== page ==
Ball shows scor­ing im­prove­ment, but Lak­ers fall to Ta­tum, Celtics

The Hamilton Spectator - - SPORTS - JEFF ZILLGITT

Fol­low­ing his sub­par Las Ve­gas NBA Sum­mer League de­but Fri­day, Los An­ge­les Lak­ers rookie point guard Lonzo Ball said there was nowhere to go but up.

He said that per­for­mance — 2 for 15 shoot­ing — would prob­a­bly be his worst game of the week.

In his sec­ond Sum­mer League game, Ball went up. He fin­ished with 11 points, 11 re­bounds, 11 as­sists and four turnovers in 34 min­utes in the Lak­ers’ 86-81 loss to the Bos­ton Celtics on Satur­day.

Lak­ers pres­i­dent Magic John­son and gen­eral man­ager Rob Pelinka again watched from court­side seats, not far from boxer Floyd May­weather who showed up to watch Ball play for the sec­ond con­sec­u­tive night.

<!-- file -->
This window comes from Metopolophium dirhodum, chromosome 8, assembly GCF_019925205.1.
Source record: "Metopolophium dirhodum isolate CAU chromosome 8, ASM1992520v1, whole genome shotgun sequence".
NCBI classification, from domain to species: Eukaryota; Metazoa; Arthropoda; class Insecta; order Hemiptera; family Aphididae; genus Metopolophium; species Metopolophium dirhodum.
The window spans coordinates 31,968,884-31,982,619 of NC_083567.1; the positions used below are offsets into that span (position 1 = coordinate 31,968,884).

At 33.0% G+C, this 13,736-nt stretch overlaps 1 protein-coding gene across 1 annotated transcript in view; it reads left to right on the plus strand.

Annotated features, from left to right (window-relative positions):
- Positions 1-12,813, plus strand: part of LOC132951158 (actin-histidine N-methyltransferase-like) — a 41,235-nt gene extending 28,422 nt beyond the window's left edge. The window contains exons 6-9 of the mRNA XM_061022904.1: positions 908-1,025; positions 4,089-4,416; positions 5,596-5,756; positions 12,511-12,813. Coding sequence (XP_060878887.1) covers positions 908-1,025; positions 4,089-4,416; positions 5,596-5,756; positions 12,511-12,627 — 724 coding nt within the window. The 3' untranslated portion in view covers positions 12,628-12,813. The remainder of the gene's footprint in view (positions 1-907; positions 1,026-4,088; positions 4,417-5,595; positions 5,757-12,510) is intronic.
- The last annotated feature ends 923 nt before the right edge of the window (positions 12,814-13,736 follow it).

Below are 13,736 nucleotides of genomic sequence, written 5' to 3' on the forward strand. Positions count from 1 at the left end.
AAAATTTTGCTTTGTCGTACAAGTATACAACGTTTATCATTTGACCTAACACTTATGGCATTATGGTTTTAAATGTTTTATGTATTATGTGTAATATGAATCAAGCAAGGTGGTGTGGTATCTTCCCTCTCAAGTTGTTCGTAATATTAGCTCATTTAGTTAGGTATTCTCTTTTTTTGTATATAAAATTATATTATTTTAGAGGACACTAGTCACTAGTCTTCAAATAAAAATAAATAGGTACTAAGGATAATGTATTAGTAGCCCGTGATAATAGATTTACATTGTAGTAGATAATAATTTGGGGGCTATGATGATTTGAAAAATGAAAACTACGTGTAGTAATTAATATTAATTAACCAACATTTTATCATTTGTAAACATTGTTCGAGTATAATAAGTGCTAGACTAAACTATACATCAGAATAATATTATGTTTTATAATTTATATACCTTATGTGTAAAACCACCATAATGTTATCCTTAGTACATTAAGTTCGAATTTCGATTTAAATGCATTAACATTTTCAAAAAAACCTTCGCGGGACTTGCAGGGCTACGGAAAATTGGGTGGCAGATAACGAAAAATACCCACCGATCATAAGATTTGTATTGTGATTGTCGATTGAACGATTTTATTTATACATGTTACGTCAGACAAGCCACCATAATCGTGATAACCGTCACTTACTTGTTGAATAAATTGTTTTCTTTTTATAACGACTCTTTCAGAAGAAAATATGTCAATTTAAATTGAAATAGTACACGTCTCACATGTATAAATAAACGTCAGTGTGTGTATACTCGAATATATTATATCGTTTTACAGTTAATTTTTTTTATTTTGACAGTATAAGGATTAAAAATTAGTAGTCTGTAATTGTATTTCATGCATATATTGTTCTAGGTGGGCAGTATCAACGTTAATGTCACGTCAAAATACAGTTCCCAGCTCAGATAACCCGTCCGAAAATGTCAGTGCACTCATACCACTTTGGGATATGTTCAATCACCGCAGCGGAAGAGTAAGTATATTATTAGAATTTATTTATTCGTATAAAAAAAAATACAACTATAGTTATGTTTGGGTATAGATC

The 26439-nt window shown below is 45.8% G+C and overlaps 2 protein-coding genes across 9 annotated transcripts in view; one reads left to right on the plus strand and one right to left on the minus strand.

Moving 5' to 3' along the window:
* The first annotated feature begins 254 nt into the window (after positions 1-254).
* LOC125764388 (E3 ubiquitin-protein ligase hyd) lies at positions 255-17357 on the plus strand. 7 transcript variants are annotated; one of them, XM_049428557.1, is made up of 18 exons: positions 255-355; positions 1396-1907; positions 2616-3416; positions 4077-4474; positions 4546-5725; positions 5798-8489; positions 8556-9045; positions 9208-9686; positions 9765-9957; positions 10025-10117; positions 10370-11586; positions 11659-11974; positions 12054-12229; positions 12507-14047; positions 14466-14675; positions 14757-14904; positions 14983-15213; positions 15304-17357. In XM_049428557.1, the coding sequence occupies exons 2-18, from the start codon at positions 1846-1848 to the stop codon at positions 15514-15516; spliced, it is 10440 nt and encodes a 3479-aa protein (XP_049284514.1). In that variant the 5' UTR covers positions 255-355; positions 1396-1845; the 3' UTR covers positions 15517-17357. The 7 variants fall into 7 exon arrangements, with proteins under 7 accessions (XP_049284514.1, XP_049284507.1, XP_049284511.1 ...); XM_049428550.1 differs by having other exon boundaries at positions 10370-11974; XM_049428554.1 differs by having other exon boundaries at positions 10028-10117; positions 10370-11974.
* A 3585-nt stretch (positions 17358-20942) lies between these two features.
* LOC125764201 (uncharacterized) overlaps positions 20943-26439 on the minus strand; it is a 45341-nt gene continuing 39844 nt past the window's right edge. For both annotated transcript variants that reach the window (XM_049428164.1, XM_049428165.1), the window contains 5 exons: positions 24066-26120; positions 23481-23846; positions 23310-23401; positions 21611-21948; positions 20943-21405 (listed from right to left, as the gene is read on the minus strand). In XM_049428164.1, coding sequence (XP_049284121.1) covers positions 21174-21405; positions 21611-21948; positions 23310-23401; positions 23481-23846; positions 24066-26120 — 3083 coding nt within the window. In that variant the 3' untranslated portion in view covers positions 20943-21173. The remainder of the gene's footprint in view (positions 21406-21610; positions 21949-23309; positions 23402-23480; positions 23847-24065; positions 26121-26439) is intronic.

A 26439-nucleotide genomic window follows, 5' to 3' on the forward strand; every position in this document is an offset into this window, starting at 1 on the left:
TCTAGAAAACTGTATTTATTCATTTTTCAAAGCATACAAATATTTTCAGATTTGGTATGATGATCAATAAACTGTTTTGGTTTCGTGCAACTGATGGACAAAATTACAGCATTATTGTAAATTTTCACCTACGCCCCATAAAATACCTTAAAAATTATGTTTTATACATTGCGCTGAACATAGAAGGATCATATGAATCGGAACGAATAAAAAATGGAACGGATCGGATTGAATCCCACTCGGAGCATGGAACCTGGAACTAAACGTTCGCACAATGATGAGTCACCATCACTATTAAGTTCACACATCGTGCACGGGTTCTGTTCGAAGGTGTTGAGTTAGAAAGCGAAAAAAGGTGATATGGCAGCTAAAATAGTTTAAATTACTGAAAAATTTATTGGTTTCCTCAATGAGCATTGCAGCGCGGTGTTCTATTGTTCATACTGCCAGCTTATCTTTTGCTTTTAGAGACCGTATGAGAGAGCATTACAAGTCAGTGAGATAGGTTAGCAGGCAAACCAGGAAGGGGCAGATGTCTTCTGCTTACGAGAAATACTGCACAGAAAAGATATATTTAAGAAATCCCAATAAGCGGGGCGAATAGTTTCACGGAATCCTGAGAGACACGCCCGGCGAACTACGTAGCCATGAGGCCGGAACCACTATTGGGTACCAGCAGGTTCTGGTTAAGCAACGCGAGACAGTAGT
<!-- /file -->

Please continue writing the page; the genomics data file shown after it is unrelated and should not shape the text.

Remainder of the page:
It was a rare Sum­mer League sell­out as fans — an­other sig­nif­i­cant Lak­ers con­tin­gent — packed Thomas & Mack Cen­ter’s lower bowl to watch Ball and Celtics for­wards Jayson Ta­tum and Jaylen Brown.

Ta­tum, the No. 3 pick in the 2017 draft, con­tin­ued his strong Sum­mer League play with 27 points and 11 re­bounds, and Celtics for­ward Semi Ojel­eye, the No. 37 pick in the sec­ond round of the 2017 draft, had 18 points.

Once again wear­ing his Big Baller Brand bas­ket­ball shoes — this time a pair of black low tops — Ball showed glimpses of the player he can be­come: a gifted passer, solid re­bounder and po­ten­tially ca­pa­ble scorer.

It’s ob­vi­ous he needs to be­come a bet­ter shooter. Right now, teams are go­ing un­der screens and let­ting him shoot three-point­ers. But he’s not the first rookie to strug­gle with the NBA three. Ja­son Kidd strug­gled as a trey shooter be­fore turn­ing into a re­li­able long-ball shooter.

The Lak­ers didn’t draft Ball for his scor­ing, at least not right away. They wanted his court vi­sion, pres­ence, savvy and will­ing­ness to get the ball up the court quickly, and that was on dis­play.

But just as there was no rea­son to over­re­act to his per­for­mance, there is no rea­son to over­re­act the op­po­site way Satur­day. He’s a 19-yearold find­ing his way in the NBA.

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